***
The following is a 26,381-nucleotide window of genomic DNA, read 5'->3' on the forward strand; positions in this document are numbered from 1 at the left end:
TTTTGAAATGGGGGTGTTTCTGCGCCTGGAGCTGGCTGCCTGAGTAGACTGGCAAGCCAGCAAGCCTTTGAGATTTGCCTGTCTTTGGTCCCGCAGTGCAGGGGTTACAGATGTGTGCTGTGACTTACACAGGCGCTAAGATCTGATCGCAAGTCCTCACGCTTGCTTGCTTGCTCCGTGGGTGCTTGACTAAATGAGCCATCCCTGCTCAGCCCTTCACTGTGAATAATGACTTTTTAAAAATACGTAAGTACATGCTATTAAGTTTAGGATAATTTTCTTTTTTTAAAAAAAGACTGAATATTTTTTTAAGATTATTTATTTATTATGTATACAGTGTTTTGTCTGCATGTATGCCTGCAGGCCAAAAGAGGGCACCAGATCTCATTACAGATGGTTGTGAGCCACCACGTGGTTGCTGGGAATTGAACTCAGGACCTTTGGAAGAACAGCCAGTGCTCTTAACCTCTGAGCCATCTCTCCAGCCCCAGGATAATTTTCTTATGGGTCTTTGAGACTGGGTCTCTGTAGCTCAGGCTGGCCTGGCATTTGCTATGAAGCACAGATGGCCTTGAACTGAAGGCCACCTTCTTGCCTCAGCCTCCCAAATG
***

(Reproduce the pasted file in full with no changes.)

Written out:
The following is a 26,381-nucleotide window of genomic DNA, read 5'->3' on the forward strand; positions in this document are numbered from 1 at the left end:
TTTTGAAATGGGGGTGTTTCTGCGCCTGGAGCTGGCTGCCTGAGTAGACTGGCAAGCCAGCAAGCCTTTGAGATTTGCCTGTCTTTGGTCCCGCAGTGCAGGGGTTACAGATGTGTGCTGTGACTTACACAGGCGCTAAGATCTGATCGCAAGTCCTCACGCTTGCTTGCTTGCTCCGTGGGTGCTTGACTAAATGAGCCATCCCTGCTCAGCCCTTCACTGTGAATAATGACTTTTTAAAAATACGTAAGTACATGCTATTAAGTTTAGGATAATTTTCTTTTTTTAAAAAAAGACTGAATATTTTTTTAAGATTATTTATTTATTATGTATACAGTGTTTTGTCTGCATGTATGCCTGCAGGCCAAAAGAGGGCACCAGATCTCATTACAGATGGTTGTGAGCCACCACGTGGTTGCTGGGAATTGAACTCAGGACCTTTGGAAGAACAGCCAGTGCTCTTAACCTCTGAGCCATCTCTCCAGCCCCAGGATAATTTTCTTATGGGTCTTTGAGACTGGGTCTCTGTAGCTCAGGCTGGCCTGGCATTTGCTATGAAGCACAGATGGCCTTGAACTGAAGGCCACCTTCTTGCCTCAGCCTCCCAAATG